Outside my window it’s a cold and miserable day in what is supposed to be spring. I hope it’s warmer and sunnier wherever you are. If not, here’s the next chapter form The Girl from a Thousand Fathoms to entertain you. And so, without further delay, somewhere in ancient Babylon…
Chapter 75 – Perfection
The table was ready and it was perfect. Asklepios admiringly ran his hand over the smooth sanded surface. Two gold-inlaid lines divided the circular top into exactly equal quarters. He rested his cheek on the top and looked along them. Each one ran straight and true. Two finer lines subdivided each quarter into thirds, also inlaid with the precious metal.
Asklepios had been intrigued to discover the craftsmen worked in both base ten and base sixty, as did all numerate people in Babylon. He soon understood the advantages of working in a large base divisible without remainder by many numbers. Though it was difficult to learn the higher base he persisted.
Each third was further subdivided into thirty sections, each marked by a short groove on the table’s circumference, with every tenth line cut twice as long.
Banipal watched Asklepios closely, happy see the pleasure in his guest’s eyes.
‘Your carpenters are at least the equal of the finest in Baghdad.’ Asklepios’ vocabulary had increased rapidly, he was grateful he could now express his thanks properly. He clasped Banipal’s hands in his own. ‘Thank you, my friend. This is a gift beyond kindness, beyond hospitality–’ His throat grew tight, he wanted to say more but could not.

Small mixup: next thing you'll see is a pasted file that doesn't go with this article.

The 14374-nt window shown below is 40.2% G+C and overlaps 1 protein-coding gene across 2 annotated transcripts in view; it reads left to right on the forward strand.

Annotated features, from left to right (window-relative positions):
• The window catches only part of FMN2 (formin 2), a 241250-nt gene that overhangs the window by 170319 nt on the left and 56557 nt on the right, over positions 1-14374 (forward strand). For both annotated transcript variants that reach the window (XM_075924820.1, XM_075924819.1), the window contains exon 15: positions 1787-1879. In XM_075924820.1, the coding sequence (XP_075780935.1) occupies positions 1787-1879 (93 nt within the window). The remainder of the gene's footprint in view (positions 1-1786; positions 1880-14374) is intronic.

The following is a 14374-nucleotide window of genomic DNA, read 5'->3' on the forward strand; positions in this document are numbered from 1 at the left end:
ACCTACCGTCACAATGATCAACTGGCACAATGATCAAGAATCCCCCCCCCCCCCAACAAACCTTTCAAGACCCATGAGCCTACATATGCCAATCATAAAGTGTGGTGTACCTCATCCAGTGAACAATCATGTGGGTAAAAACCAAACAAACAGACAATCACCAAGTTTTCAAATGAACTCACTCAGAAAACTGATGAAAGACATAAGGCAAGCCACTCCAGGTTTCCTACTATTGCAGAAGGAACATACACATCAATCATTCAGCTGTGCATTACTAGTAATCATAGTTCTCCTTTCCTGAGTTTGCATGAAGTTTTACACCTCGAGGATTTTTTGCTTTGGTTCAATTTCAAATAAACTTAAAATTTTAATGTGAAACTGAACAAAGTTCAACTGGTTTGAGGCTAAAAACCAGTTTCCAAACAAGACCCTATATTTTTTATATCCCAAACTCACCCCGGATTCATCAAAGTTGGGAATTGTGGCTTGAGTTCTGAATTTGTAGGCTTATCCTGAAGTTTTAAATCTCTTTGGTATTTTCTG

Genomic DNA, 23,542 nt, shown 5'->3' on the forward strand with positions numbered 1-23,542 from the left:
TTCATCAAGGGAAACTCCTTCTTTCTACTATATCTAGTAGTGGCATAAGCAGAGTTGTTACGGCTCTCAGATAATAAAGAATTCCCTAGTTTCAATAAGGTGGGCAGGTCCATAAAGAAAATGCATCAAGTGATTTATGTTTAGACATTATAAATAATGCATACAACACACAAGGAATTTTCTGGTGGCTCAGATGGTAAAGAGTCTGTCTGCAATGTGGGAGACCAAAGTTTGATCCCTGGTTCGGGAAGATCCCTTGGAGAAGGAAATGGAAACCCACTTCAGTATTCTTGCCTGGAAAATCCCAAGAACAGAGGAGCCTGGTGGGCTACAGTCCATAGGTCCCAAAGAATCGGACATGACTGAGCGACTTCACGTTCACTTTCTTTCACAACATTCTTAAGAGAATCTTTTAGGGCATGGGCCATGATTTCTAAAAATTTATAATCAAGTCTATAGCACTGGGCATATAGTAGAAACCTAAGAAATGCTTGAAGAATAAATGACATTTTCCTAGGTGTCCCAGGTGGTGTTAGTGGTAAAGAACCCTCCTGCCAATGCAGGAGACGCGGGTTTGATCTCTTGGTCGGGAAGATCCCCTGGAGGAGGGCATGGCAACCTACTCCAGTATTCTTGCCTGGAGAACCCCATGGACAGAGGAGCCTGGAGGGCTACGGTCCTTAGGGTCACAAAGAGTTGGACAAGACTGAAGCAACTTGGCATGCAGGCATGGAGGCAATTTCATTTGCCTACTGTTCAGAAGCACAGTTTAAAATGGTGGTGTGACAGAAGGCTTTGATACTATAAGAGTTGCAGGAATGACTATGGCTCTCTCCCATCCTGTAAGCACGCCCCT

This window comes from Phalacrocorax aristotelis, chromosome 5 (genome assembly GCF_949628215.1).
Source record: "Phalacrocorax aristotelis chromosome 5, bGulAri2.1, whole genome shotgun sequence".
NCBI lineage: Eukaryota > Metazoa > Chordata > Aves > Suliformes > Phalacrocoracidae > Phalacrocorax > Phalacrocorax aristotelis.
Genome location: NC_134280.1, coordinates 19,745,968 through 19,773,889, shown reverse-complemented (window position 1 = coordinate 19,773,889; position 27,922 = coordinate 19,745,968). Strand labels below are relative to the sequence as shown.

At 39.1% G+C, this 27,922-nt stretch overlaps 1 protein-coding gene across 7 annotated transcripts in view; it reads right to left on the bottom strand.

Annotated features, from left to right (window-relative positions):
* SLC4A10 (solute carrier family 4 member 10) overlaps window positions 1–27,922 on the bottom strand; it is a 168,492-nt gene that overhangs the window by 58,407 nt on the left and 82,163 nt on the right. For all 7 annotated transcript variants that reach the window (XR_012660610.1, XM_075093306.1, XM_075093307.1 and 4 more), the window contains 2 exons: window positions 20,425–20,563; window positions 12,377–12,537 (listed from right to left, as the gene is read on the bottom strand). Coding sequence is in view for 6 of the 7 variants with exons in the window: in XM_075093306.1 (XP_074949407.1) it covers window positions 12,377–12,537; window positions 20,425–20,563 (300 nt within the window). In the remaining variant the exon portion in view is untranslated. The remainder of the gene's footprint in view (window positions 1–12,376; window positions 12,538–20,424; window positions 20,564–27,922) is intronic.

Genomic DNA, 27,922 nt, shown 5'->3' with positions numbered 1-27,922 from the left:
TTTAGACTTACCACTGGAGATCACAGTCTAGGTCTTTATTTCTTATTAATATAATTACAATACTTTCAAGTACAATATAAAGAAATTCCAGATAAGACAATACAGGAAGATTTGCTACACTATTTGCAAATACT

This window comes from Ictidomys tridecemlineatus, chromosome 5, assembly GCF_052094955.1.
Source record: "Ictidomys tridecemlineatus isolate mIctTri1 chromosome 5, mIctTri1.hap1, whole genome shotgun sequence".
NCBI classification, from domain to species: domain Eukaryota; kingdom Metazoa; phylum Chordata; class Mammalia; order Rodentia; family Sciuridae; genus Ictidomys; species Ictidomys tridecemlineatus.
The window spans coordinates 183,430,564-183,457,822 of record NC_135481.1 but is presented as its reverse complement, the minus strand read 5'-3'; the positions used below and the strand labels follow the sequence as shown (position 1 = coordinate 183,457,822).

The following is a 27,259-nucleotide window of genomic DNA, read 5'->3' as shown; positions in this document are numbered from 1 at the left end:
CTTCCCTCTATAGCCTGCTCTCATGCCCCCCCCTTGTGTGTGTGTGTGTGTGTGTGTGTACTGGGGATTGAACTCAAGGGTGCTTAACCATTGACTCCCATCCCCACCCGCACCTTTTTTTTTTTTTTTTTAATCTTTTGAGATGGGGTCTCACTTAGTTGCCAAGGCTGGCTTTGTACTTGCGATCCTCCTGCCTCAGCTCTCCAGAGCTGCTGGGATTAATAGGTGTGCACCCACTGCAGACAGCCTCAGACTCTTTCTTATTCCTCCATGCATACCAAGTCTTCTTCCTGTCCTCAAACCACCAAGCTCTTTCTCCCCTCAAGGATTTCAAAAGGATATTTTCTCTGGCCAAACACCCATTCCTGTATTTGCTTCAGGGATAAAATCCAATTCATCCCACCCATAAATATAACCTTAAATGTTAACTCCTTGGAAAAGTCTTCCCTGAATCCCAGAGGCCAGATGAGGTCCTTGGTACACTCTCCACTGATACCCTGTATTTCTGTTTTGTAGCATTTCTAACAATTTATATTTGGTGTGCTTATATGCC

Banipal did not mind, he could see Asklepios’ joy, though he was not sure the cabinetmakers would appreciate being called carpenters no matter how fine.
Once he fully understood Asklepios’ request Banipal was interested in the idea for his own purposes. The cabinetmakers quickly grasped Asklepios’ ideas and encouraged by Banipal’s status and gold they worked fast. In fact Banipal found Abil-Ilishu, the shaven-headed and bright-eyed elderly guild leader, enthusiastic to the point of arm-waving.
‘It will be magnificent! Seasoned cedar, teak and ebony, ivory–’
‘Northern oak will be fine.’
Abil-Ilishu absorbed the instruction without pausing. ‘Yes. Fine-grained oak, an economic choice and almost as good quality. I guarantee not one knot-hole or other flaw. I propose it is inlaid with alternating segments of ebony and ivory, the contrast will be–’
‘Again, not necessary. This is a working table.’
‘–beautiful.’ Abil-Ilishu pouted, then burst back into life. ‘A double rim around the circumference bounding the degree marks and inlaid in silver, broad and deep. The marks and radii inlaid gold, major diameters capped with rubies and minor alternating jacinth and sardonyx. I suggest chalcedony–’
The conversation wore on. After a long hour, a pause for refreshment, then further negotiations they settled on a simple medium cost design with diameters, radii and tenth-angle marks inlaid with gold. There would be no silver, rubies, sardonyx or jacinth.
‘This is a prototype,’ Banipal explained, feeling oddly guilty about not spending his own wealth. ‘A table to your original design may well follow.’
‘I understand completely.’ Abil-Ilishu said, equably, his grumbling protests that a plain design was unworthy of the cabinetmaker’s craft apparently forgotten.
Looking back, Banipal wondered if Abil-Ilishu had in fact got exactly what he wanted. After all, he, Banipal, had only wanted wooden a table.
Asklepios watched as Banipal fetched twine and began measuring the table’s circumference.
May I help?’ Asklepios asked.
Banipal passed Asklepios one end of the twine. ‘Hold this against the table.’
Asklepios pressed down on the twine with his thumb. ‘What are you trying to do?’